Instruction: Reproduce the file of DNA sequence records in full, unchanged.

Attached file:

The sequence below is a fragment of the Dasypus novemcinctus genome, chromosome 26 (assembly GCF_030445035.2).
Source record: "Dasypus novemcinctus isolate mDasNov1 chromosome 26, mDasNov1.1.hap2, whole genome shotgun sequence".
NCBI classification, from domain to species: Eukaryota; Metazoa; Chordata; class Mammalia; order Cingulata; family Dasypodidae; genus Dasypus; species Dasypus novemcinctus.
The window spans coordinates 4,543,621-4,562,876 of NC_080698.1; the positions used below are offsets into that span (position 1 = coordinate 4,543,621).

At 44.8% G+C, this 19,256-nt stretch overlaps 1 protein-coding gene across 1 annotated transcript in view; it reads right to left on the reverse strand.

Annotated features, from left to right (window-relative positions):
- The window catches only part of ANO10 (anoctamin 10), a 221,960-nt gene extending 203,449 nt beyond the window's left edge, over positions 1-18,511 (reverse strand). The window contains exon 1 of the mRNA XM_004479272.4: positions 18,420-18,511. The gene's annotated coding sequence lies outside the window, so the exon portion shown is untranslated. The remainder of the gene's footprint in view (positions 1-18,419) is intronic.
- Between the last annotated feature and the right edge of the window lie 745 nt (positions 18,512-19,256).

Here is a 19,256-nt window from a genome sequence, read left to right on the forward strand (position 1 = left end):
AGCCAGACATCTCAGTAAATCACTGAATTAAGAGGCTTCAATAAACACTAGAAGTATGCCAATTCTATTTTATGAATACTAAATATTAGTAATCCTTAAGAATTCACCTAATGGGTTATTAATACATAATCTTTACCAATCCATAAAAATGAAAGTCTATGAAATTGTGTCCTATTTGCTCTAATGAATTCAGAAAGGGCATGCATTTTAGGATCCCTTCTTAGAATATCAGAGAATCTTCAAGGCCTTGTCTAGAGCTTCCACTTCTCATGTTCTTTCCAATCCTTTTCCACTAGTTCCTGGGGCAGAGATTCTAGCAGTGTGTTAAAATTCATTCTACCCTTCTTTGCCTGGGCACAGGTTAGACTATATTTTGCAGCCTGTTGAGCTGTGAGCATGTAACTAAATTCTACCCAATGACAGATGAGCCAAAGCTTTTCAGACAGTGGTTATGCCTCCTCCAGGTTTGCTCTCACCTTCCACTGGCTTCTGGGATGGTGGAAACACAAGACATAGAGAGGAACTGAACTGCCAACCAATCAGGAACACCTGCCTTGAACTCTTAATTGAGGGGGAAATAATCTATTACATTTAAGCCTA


The sequence below is a fragment of the Dasypus novemcinctus genome, chromosome 26 (assembly GCF_030445035.2).
Source record: "Dasypus novemcinctus isolate mDasNov1 chromosome 26, mDasNov1.1.hap2, whole genome shotgun sequence".
NCBI classification, from domain to species: Eukaryota; Metazoa; Chordata; class Mammalia; order Cingulata; family Dasypodidae; genus Dasypus; species Dasypus novemcinctus.
The window spans coordinates 4,543,621-4,562,876 of NC_080698.1; the positions used below are offsets into that span (position 1 = coordinate 4,543,621).

At 44.8% G+C, this 19,256-nt stretch overlaps 1 protein-coding gene across 1 annotated transcript in view; it reads right to left on the reverse strand.

Annotated features, from left to right (window-relative positions):
- The window catches only part of ANO10 (anoctamin 10), a 221,960-nt gene extending 203,449 nt beyond the window's left edge, over positions 1-18,511 (reverse strand). The window contains exon 1 of the mRNA XM_004479272.4: positions 18,420-18,511. The gene's annotated coding sequence lies outside the window, so the exon portion shown is untranslated. The remainder of the gene's footprint in view (positions 1-18,419) is intronic.
- Between the last annotated feature and the right edge of the window lie 745 nt (positions 18,512-19,256).

Here is a 19,256-nt window from a genome sequence, read left to right on the forward strand (position 1 = left end):
AGCCAGACATCTCAGTAAATCACTGAATTAAGAGGCTTCAATAAACACTAGAAGTATGCCAATTCTATTTTATGAATACTAAATATTAGTAATCCTTAAGAATTCACCTAATGGGTTATTAATACATAATCTTTACCAATCCATAAAAATGAAAGTCTATGAAATTGTGTCCTATTTGCTCTAATGAATTCAGAAAGGGCATGCATTTTAGGATCCCTTCTTAGAATATCAGAGAATCTTCAAGGCCTTGTCTAGAGCTTCCACTTCTCATGTTCTTTCCAATCCTTTTCCACTAGTTCCTGGGGCAGAGATTCTAGCAGTGTGTTAAAATTCATTCTACCCTTCTTTGCCTGGGCACAGGTTAGACTATATTTTGCAGCCTGTTGAGCTGTGAGCATGTAACTAAATTCTACCCAATGACAGATGAGCCAAAGCTTTTCAGACAGTGGTTATGCCTCCTCCAGGTTTGCTCTCACCTTCCACTGGCTTCTGGGATGGTGGAAACACAAGACATAGAGAGGAACTGAACTGCCAACCAATCAGGAACACCTGCCTTGAACTCTTAATTGAGGGGGAAATAATCTATTACATTTAAGCCTA